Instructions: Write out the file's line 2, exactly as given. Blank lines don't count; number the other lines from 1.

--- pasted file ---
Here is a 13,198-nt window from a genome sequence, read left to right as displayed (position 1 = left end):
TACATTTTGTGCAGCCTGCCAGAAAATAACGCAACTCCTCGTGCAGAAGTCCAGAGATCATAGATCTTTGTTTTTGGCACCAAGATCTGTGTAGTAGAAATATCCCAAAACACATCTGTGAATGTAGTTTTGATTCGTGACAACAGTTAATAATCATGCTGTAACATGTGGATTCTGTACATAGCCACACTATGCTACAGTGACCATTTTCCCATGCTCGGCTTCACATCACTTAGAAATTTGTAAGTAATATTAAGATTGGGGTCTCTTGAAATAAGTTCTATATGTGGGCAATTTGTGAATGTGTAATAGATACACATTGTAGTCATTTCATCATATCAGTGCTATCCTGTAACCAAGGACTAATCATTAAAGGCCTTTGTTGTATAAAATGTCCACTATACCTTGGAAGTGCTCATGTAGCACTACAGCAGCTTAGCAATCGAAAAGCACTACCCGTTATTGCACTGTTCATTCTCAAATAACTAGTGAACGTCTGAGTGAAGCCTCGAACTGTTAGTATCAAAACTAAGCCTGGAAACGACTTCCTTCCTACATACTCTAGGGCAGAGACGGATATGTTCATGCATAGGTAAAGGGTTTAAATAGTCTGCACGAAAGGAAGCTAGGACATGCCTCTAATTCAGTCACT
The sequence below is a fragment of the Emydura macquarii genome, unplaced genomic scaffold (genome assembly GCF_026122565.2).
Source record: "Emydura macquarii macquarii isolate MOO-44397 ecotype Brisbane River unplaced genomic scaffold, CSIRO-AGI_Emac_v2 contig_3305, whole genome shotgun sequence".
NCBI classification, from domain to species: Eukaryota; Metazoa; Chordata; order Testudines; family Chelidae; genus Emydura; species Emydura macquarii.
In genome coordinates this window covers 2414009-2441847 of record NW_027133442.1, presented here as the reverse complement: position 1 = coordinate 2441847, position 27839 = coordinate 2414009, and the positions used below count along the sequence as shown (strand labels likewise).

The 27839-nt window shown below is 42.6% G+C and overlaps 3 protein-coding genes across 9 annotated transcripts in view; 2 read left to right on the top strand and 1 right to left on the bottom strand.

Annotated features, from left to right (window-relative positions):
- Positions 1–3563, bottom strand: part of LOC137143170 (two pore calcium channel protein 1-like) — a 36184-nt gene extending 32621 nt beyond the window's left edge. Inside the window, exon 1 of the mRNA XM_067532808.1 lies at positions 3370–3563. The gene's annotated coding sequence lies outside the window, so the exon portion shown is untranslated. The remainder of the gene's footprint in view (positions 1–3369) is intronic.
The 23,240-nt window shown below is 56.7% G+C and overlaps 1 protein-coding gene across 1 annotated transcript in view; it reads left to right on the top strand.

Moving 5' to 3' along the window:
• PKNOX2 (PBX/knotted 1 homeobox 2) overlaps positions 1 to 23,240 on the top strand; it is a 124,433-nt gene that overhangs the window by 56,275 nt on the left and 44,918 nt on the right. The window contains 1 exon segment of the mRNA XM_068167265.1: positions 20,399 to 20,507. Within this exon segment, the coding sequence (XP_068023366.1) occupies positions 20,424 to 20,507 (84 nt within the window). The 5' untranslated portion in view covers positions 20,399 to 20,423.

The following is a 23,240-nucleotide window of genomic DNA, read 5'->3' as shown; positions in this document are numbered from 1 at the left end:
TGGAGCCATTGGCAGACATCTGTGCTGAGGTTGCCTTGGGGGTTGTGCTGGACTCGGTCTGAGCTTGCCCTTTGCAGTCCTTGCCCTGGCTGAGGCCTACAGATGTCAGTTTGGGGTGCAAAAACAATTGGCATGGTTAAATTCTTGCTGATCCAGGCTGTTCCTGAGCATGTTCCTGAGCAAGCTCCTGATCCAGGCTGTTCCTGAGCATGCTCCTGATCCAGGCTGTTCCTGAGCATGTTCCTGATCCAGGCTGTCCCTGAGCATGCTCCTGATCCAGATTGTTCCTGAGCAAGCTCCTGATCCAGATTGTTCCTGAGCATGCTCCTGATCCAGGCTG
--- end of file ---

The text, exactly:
TACATTTTGTGCAGCCTGCCAGAAAATAACGCAACTCCTCGTGCAGAAGTCCAGAGATCATAGATCTTTGTTTTTGGCACCAAGATCTGTGTAGTAGAAATATCCCAAAACACATCTGTGAATGTAGTTTTGATTCGTGACAACAGTTAATAATCATGCTGTAACATGTGGATTCTGTACATAGCCACACTATGCTACAGTGACCATTTTCCCATGCTCGGCTTCACATCACTTAGAAATTTGTAAGTAATATTAAGATTGGGGTCTCTTGAAATAAGTTCTATATGTGGGCAATTTGTGAATGTGTAATAGATACACATTGTAGTCATTTCATCATATCAGTGCTATCCTGTAACCAAGGACTAATCATTAAAGGCCTTTGTTGTATAAAATGTCCACTATACCTTGGAAGTGCTCATGTAGCACTACAGCAGCTTAGCAATCGAAAAGCACTACCCGTTATTGCACTGTTCATTCTCAAATAACTAGTGAACGTCTGAGTGAAGCCTCGAACTGTTAGTATCAAAACTAAGCCTGGAAACGACTTCCTTCCTACATACTCTAGGGCAGAGACGGATATGTTCATGCATAGGTAAAGGGTTTAAATAGTCTGCACGAAAGGAAGCTAGGACATGCCTCTAATTCAGTCACT